In an astronomical twist of fate, NASA astronaut Frank Rubio, at the spry age of 47, has rocketed his way into the history books. Just this past Thursday, he notched a solid year of orbiting our pale blue dot, marking a mind-boggling milestone that’s enough to make the most seasoned space enthusiasts raise an eyebrow or two.
Frank’s been up there on the International Space Station, rubbing shoulders with Russian cosmonauts Sergey Prokopyev and Dmitry Petelin, since the distant days of September 21, 2022. The plan was simple, a six-month sojourn in the stars, courtesy of a trusty ride on Russia’s Soyuz MS-22 spacecraft.
But oh, how plans have a habit of turning topsy-turvy when you’re out in the great cosmic unknown. Just as December of that same year rolled around, with a spacewalk penciled in, trouble came knocking. An external leak, a tiny little micrometeorite impact, had other ideas. The Soyuz MS-22 found itself playing hooky from its crew return duties, and suddenly, our trio of astronauts had their stay extended by a whopping six months. No vacation days for these folks!
So, one uncrewed Soyuz MS-22 took the express route back to Earth, while MS-23 swooped in like a cosmic savior in February 2023, ensuring the crew’s safe return at the end of September.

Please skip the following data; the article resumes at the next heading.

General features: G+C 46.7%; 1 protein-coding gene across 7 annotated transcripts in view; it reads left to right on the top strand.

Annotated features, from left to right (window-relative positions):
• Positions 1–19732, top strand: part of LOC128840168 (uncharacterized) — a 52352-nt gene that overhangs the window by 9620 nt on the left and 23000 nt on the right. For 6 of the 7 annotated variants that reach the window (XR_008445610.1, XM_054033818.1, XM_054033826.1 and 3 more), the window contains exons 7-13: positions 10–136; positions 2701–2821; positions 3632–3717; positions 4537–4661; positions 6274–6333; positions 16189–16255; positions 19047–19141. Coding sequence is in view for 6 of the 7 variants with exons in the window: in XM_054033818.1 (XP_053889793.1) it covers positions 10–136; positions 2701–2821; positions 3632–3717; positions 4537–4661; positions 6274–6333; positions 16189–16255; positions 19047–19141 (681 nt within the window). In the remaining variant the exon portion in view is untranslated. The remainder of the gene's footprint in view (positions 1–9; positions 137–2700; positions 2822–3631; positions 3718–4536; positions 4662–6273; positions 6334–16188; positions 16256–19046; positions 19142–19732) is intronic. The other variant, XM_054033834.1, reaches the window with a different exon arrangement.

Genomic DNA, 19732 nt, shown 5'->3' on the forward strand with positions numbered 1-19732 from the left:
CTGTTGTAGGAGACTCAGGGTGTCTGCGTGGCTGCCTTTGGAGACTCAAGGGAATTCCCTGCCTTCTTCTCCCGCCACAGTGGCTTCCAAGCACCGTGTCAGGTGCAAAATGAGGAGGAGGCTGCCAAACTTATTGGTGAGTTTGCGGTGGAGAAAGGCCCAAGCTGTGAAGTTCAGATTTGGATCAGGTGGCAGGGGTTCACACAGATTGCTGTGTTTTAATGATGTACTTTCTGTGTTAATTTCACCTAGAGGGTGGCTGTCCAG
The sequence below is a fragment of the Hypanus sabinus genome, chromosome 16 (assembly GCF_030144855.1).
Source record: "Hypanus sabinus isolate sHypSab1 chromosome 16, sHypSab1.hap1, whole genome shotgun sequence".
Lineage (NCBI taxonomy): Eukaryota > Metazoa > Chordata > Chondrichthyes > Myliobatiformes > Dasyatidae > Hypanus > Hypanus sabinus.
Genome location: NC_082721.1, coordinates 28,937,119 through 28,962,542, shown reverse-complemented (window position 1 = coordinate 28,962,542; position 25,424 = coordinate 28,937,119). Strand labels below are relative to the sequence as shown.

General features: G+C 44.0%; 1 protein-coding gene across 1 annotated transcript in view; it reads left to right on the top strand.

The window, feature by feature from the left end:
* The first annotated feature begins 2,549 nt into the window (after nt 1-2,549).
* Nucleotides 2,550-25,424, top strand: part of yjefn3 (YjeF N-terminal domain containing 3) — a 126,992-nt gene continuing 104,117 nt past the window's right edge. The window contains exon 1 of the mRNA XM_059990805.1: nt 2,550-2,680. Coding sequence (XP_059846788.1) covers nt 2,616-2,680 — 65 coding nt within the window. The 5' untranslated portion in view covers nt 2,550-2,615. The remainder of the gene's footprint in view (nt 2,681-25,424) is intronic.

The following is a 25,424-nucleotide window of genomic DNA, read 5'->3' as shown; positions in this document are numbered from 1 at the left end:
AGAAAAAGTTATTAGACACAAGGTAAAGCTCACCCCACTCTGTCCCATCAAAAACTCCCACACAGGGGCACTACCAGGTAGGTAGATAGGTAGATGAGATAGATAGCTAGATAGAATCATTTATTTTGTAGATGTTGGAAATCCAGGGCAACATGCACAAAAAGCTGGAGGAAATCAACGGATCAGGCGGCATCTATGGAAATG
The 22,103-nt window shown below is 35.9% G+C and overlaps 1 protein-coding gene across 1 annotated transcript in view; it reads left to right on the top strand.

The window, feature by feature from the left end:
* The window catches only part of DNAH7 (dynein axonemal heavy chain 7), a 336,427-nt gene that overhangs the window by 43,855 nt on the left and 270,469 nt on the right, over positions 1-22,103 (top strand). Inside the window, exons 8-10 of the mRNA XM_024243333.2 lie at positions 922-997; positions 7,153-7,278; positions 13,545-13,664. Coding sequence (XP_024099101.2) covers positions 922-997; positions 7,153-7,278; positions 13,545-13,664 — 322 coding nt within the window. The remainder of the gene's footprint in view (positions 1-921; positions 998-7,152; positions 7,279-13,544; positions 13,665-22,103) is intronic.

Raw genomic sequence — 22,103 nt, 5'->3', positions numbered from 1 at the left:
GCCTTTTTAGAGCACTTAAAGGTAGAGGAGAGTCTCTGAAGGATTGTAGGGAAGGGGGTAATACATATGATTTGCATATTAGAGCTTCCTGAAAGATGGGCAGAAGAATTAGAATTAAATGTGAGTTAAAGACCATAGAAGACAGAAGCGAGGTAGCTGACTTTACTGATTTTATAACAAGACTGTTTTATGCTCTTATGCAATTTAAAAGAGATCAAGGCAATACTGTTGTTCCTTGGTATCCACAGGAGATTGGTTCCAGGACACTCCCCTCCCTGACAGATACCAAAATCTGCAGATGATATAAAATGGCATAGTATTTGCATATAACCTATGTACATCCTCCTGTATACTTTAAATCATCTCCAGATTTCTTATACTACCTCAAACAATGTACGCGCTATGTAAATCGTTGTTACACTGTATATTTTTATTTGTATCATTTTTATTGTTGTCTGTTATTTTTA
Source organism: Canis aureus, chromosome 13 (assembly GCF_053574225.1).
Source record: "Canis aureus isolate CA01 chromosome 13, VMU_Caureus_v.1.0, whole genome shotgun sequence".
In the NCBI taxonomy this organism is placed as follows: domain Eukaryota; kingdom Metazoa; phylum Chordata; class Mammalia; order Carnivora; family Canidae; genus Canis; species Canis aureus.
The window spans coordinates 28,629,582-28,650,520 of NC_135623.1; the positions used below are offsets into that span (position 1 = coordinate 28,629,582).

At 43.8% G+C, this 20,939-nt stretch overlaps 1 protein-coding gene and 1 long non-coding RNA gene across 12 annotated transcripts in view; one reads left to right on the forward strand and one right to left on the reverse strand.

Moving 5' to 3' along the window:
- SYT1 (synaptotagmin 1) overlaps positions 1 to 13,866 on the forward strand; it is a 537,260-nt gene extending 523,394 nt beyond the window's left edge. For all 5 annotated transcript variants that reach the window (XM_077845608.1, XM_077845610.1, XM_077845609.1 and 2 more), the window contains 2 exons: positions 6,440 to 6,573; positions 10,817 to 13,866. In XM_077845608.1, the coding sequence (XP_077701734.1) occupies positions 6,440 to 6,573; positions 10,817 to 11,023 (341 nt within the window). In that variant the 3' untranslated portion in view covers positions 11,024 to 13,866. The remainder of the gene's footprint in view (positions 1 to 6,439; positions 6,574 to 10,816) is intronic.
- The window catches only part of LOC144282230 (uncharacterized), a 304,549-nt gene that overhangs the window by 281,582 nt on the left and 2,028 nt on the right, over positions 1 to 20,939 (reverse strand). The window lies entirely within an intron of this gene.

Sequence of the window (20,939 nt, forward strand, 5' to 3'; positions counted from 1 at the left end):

And speaking of returns, the countdown has officially begun. Come September 27, in the vast steppes of Kazakhstan, Frank Rubio and his space buddies will have chalked up an astonishing 371 consecutive days in space. If that doesn’t make you blink twice, consider this: the grand prize for most consecutive days spent beyond our blue sky, a whopping 437 days, still belongs to Russian cosmonaut Valery Polyakov.
NASA, never one to miss a chance for some digital clapping and congratulatory emojis, took to the social media stage on X and belted out, “Congratulations to NASA’s own Frank Rubio for clocking in one full year aboard the @Space_Station. Rookie Rubio has just shattered the record for the longest solo space dance by an American astronaut. Ever.”
Frank made his record-breaking splash on September 11, eclipsing the previous American record of 355 days set by the now-retired NASA ace, Mark Vande Hei.
Now, let’s not think it’s been all zero-gravity goofing around up there. Oh no, this orbiting crew has been in the lab, turning up the scientific heat. Bacteria’s been feeling the squeeze, as they study how it deals with life aloft. Tomatoes, of all things, have been taking root in space using H2O and air. And there’s even been some cosmic IKEA action, testing out an expandable capsule for future cosmic condos.
In the world of family, well, that’s where things get personal. Frank admits, in a media briefing that tugged at heartstrings, that if he’d known the year would see him miss those precious family moments, he might have politely declined the offer. You see, the sky might be the limit, but family’s where the heart truly soars.
And as the countdown continues, Frank, ever the down-to-earth astronaut, knows there’s no walking off into the sunset. After his cosmic sojourn, a medical examination awaits him back home. You see, space legs don’t always adjust to Earth’s gravity so kindly. Frank’s ready to face the music, or in his case, the rehab, which could stretch on for a cosmic eternity. But hey, that’s all part of the wild ride, isn’t it?